Medieval Helmets A to Z List

Medieval Helmets List A – Z

There were various types of medieval Helmet which in its most basic description was armour or protection for the head. Early medieval helmets were made from a mix of leather and metal additions. Later medieval helmets were more commonly made from metal commonly iron and similar materials, leather-covered in mail was also common.

The Vikings and Normans liked to use a conical-shaped helmet with a metal piece that protected the nose area which were called Spangenhelms. There were numerous types of medieval helmets some were made from a piece of metal others several pieces were joined together.


Spangenhelm Helmet

Around the 12th Century, a cylindrical helmet that had a flat top called the Helm became popular and visors covering the entire face started to appear. Skull caps and kettle hats became popular in later medieval periods.

Medieval Knights Helmet

Helm Helmet

Medieval knights of later medieval times wore the Great Helm which protected the head and neck. The Black Prince was a famous medieval knight who wore the Great Helm. Medieval Helmets were heavy, hot, uncomfortable to wear, restricted breathing and the senses, and were usually only donned at the last minute before the battle.

Medieval Helmets A to Z List


Late Medieval Helmet with visor skull-shaped cap made from one piece of metal, it protected the lower face and nape of the neck. A pointed visor could be raised or lowered. It had a beak-like appearance with its origins in Italy.


Armet Helmet


Helmet to fit the skull in a basic design, various designs and shapes were produced with or without visor, later versions with visors would be called Great Bascinets and were popular in later medieval times. Records from the late 12th century indicate they were worn by lower-ranking soldiers including archers.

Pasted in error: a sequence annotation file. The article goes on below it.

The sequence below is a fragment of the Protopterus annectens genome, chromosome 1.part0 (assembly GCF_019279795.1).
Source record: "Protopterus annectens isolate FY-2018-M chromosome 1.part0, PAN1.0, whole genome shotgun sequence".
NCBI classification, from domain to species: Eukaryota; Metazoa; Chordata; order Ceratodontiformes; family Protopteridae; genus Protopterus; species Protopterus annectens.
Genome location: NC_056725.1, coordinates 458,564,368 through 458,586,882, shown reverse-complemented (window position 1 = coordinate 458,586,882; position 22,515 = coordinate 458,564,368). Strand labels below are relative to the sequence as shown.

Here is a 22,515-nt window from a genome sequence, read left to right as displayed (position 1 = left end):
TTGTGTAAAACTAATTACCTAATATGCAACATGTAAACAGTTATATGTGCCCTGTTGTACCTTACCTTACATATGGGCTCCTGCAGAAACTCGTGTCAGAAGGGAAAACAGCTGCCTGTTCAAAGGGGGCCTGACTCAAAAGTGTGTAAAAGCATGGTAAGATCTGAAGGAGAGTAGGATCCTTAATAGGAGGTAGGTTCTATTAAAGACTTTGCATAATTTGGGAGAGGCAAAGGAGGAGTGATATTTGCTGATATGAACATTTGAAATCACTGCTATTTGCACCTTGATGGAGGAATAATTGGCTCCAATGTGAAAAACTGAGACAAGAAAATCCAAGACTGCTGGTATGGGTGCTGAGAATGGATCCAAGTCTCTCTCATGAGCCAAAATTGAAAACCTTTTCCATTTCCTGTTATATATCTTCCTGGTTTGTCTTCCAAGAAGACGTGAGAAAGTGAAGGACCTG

Bascinet Helmet *Infantry


Milan Bascinet Helmet 1400 Hounskull


A tight-fitting helmet that was open at the front, protected the sides of the face. origins France Burgundy Region. Commonly worn with an added visor. Another name for this helmet is the Sallet. A lightweight helmet commonly used by Pikemen in the early modern part of medieval times.

Pikemen in a Pike Formation

Crusader Helmet

The Crusader helmet refers to a type of helmet that was worn during the crusades by religious orders of knights such as the “Knights Templar”. The Crusader helmet was designed for maximum protection.

For this purpose, it was heavily built and made from iron, weighing as much as 10 pounds. The helmet was usually flat-topped and had tiny slots for the eyes and mouth. These eye slots were called occulariums.

Medieval Knights Helmet

Crusader Helmet

Kettle Hat

The Kettle hat was worn by the common foot soldiers in the 12th and 13th centuries. Kettle hats had a wide brim that was similar to a sun hat. The Kettle hat protected the head from downward blows and could be worn over a chainmail coif.


The Sallet was a helmet worn in the late medieval period, popular in Germany and Italy in the 15th century. The Salet had a visor and sloping back part that protected the neck. The Sallet Helmet was often combined with the Bevor to also provide protection for the neck and throat.

German Sallet

German Sallet Helmet


The Spangenhelm was a conical-shaped helmet that was popular in the central middle ages. The Spangenhelm was constructed on a frame and had a metal rim, it was made with metal plate or sometimes horn. A nasal part to protect the nose could be added with rivets or be part of the original design.

  • Time Period: 6th-9th century
  • Location: Europe, Central Asia
  • Common Construction: Bronze, Iron, Steel
  • Popular in the central medieval periods
Spangenhelm Helmet

Spangenhelm Helmet


The word Visor comes from the Old France word “Vis” which means Face. The Visor covered an opening in the helmet and could usually be lowered or raised to allow the knight to be able to breathe better and cool the face.

Iron Medieval Helmet

The visor was usually raised or lowered when a knight was not engaged in battle. Visors were usually hinged at the side. Visors were lowered for battle. Visors were popular in the 14th century. The pig face bascinet was a popular visor design during this medieval period.